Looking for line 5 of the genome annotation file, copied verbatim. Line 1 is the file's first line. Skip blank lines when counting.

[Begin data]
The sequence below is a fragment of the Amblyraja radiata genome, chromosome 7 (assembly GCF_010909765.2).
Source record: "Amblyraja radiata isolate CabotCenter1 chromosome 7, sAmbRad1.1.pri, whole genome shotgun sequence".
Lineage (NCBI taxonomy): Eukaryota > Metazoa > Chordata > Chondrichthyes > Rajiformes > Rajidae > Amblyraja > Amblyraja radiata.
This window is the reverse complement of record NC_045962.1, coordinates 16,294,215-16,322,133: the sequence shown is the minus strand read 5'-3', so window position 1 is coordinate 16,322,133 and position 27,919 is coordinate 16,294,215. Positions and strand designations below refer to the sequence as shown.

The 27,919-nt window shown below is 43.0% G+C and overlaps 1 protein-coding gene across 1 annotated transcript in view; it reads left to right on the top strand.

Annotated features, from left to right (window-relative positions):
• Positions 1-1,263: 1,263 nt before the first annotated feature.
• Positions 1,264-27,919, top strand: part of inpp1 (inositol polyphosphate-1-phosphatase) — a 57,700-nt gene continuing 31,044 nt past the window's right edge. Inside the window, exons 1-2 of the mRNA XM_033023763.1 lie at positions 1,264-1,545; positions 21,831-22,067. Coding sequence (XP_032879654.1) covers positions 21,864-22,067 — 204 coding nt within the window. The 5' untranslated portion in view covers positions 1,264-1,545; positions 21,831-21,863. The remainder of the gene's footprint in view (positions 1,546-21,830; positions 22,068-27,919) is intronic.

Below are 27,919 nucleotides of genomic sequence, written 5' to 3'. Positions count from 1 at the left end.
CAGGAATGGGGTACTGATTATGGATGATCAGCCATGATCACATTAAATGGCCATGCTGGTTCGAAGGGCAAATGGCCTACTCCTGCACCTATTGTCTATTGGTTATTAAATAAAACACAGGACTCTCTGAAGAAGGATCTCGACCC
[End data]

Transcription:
The 27,919-nt window shown below is 43.0% G+C and overlaps 1 protein-coding gene across 1 annotated transcript in view; it reads left to right on the top strand.